Snow days in Columbus, OH are an absolute farce.
I’ve certainly Twittered about this in the past, and this probably will not be the last time I complain about it. Today, nearly every school in the Greater Columbus area is closed.
Last night, you’d have thought we were living in New Orleans the day before Katrina hit. “Winter Storm Warnings” and “Weather Advisories” were all I could find on the television (when I wasn’t completely glued to LOST.) But yet, this morning, the roads were clear, and my driveway had just a little snow on it.
I had to pick up a book from the library today. So I went out. The roads are DRY. There are a million cars on the roads. The mall looked like tomorrow was Christmas.
How is this a snow day?
Maybe my memory is spotty, but I recall snow days in Cleveland when I was a kid. Snow days shut down the city. Snow days meant your parents weren’t going to work…not because they had to watch you, but because their office was closed as well. Snow days always meant tons of time to play in the snow, because there was 6-10 inches of the stuff.
I’ve always been confused by Columbus’s policy of the “2-hour delay.” FOG causes a 2-hour delay. Heavy rain causes a 2-hour delay. This means working parents have to miss even more of their workday because…
1) School bus drivers can’t drive in the fog/rain?
2) Lawyers love a good “schoolchildren injured by weather” lawsuit?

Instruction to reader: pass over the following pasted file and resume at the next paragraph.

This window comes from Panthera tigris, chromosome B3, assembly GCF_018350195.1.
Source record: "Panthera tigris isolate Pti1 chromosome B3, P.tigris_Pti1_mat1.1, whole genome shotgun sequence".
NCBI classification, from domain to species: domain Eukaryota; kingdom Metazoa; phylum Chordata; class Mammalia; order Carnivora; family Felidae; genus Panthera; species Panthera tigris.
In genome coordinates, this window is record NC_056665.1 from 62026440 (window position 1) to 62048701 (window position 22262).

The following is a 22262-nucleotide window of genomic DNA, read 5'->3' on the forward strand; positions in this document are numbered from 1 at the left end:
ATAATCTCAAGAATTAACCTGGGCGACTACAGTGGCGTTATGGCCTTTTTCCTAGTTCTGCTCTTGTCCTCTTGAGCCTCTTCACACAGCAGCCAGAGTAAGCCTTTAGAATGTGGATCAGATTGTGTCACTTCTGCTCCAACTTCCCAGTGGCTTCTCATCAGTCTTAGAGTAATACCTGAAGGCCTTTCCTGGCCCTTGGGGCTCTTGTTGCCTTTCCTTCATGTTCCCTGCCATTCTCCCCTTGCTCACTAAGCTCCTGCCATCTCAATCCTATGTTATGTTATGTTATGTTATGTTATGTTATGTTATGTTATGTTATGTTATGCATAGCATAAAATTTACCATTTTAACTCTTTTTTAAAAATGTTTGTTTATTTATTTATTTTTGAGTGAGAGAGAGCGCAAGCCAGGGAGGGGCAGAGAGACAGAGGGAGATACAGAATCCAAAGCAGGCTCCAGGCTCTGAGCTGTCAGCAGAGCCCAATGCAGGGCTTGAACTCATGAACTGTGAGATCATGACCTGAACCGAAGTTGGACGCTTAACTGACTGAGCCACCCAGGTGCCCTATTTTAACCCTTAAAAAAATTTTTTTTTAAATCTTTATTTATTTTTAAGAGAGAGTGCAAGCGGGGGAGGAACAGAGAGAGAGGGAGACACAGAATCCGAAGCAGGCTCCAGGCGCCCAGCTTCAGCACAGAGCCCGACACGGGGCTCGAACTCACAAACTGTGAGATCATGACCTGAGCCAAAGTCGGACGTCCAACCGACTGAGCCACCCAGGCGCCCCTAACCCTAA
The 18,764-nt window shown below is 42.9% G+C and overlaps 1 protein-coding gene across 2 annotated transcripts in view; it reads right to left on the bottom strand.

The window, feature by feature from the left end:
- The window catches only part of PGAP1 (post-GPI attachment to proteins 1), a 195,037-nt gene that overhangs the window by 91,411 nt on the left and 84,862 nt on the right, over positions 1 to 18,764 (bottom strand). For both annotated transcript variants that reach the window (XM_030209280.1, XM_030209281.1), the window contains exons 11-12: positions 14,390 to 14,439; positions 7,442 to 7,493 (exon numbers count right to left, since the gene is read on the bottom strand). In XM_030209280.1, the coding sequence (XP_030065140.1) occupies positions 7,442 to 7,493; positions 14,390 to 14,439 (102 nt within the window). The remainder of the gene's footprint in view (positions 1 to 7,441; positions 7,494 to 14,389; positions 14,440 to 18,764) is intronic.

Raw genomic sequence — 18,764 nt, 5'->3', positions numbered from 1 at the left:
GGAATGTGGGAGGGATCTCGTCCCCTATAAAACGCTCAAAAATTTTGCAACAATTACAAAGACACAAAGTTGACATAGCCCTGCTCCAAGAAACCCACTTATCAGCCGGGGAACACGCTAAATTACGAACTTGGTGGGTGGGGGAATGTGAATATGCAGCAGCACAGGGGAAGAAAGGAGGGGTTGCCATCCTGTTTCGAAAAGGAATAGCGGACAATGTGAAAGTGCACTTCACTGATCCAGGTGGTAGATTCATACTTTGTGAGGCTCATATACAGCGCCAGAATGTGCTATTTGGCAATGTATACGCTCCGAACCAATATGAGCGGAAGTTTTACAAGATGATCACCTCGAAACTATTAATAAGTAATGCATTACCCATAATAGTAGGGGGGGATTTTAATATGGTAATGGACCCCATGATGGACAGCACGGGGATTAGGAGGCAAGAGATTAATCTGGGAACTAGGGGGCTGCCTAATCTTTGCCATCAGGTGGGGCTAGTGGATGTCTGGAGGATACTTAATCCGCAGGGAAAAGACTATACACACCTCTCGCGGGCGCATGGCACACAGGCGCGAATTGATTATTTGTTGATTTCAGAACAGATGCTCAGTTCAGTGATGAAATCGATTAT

3) Superintendents just don’t feel like working on gloomy days?
I can’t think of a good reason to postpone school and interrupt everyone’s lives for FOG?
But back to today’s rant: Why today is a snow day. It’s raining here in Columbus. Most of the snow is melting. So why is school closed? Why was the city in a panic last night?
Why do we base so many of our daily decisions on the ramblings of a guy that’s right about 40% of the time? Lewis Black said it best: “In Latin, meteorologist means LIAR. Al Roker was the weather man in NYC, and three years ago we had a blizzard. We were supposed to have, according to Al, 4 to 12 inches of snow. That’s his prediction. We had 36 inches. Giving him the benefit of the doubt, he was 2 feet off. That’s not even in the ballpark. If you were a roofer and you built a roof and it was two feet off, you’d still be serving time. Al Roker makes 1.5 million dollars a year as a weather person and he doesn’t know sh** about the weather.”